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National Showcase: Face Off Guys EVERYWHERE!

Face offs have taken a couple of quantum leaps over the last number of years. There were always good face off guys out there, but the craft has never been practiced and studied as much as it is currently. We could still see some big changes in the future, but right now we’re approaching a face off man explosion in the college ranks. Since the numbers seem to be swelling, who better to talk to than a guy who just ran a National Showcase featuring face off athletes from all over the country?

Greg Gurenlian answered the call, and after we got through a little Faceoff Academy National Showcase recap, we got into some of the details on how the world of the face off man is rapidly changing.

I know you were excited for this event… so how did it go?

To say that it was a success is a huge understatement man. Our first National Showcase and we had 77 athletes from every corner of the country. The talent and effort was extraordinary. The players, parents and coaches in attendance have been relentless with positive feedback via email and phone. We’re ecstatic.

Where were most of the best athletes coming from?

The most athletes came from NJ. But we had some shocking performances from LA, Florida, St. Louis, Michigan and Minnesota.

How many of these kids are destined to be D1 lacrosse players?

We’ll have to wait and see. We have to remember there are only about 60 or so D1 spots. It’s not fair to a parent to tell them “You’re kid is a D1 product” just to try and milk them for their money. We brought in Coach Sheridan of Denver and Coach Madalon from Princeton to talk to the players and parents honestly and openly about the recruiting process. What to look for, how to approach it and the pitfalls of a lot of these “cash grab” events that are prevalent in lax these days. There are a ton of great D2, D3, and club schools that these kids may fit better at based more on their personalities and future aspirations.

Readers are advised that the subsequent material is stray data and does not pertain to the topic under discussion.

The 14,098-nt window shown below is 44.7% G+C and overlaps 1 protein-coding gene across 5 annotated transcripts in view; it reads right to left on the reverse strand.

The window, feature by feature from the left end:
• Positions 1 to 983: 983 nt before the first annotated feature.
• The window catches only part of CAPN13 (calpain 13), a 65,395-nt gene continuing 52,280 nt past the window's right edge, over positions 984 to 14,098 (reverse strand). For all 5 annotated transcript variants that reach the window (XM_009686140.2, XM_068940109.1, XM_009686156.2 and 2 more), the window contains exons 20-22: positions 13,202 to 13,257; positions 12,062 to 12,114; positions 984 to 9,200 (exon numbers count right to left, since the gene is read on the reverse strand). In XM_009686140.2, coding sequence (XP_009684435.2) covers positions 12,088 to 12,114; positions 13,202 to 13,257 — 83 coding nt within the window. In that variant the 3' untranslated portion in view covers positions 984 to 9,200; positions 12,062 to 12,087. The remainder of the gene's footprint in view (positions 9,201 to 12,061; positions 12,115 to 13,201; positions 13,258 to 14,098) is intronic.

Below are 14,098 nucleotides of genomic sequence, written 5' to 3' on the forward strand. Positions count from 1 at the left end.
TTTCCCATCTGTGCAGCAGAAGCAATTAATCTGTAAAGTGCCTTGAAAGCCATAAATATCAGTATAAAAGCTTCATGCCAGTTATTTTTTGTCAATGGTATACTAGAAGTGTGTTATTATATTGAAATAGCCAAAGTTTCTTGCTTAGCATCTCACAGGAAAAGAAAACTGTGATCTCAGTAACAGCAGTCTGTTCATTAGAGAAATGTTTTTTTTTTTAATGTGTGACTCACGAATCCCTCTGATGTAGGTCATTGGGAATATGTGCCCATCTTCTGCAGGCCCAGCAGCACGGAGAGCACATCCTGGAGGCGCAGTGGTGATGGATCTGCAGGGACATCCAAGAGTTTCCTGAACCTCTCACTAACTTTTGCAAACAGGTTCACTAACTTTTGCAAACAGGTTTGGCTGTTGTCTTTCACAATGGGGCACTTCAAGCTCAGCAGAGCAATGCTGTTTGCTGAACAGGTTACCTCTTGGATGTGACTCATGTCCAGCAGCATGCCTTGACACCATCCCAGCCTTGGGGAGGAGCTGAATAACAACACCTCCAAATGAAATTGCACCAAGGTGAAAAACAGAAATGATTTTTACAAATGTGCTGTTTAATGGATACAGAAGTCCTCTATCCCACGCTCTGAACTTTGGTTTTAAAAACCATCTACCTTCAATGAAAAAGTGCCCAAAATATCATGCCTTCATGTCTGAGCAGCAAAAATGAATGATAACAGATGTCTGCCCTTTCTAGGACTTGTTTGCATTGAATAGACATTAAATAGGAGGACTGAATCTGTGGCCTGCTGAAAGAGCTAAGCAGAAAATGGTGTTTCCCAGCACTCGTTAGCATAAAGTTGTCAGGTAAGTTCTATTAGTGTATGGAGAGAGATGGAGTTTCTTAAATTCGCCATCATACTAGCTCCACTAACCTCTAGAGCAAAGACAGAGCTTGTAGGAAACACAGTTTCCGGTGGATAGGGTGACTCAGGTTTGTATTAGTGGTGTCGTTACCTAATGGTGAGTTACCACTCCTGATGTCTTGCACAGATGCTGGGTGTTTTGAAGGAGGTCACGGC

Could you have beaten the best kids at the national event back when YOU were in high school?

When I was in HS? I would have been lucky to beat half of these players. I taught myself to face off. Now as a 29 year old All-Pro, these guys are using the techniques and skills I use TODAY. They would have wiped the floor with a 16 year old Greg.

Did any of the kids do anything that blew you away? Did you learn anything new about face offs during the weekend?

These players blew us away with their intense focus. Literally we would teach them something and they would hammer at it until it was perfect. When the college coaches spoke to them they asked very impressive and very mature questions. These kids loved being there and they meant business. Will Fox, our overall champion, is going to be a serious force at Fairfield next year.

Where has the art of face offs gone in the last 3 years. The last 10 have been a revolution, but what has happened in the last couple years?

The revolution has been fascinating. 10 years ago the “FoGo” became big. A guy who sits on a knee and gets the ball but can barely play “lacrosse”. Now the game has changed. No horns, quicker game play. Elite coaches aren’t interested in FoGos. They want ATHLETES. Players that can excel at the X while helping the team in other ways without being a liability. Players have to be better, and they have to be smarter.

What would happen if the face off rules were changed again? How would you and the FOA react?

We didn’t care about the idea of eliminating moto grip because great athletes adapt. We applaud the NCAA for cracking down on cheating. We applaud the NCAA for moving the hands completely off of the plastic. The final move that would perfect the X play is to add another referee up there (right now there is just one) and to have referees hold the space between down and set. And have a quick whistle after set. We have found that this is the best way to make the draw fair and eliminate “rolling into the draw” it also cuts down on players false starting.

The days of cheating are coming to an end and we’re happy about that. The three of us have dedicated our lives to this position and to this sport and our goal is to reprogram the youth players who are being taught to cheat by so called “experts” and coaches that don’t care. Anything that will keep the face off clean so the real athletes can flourish is awesome in our books.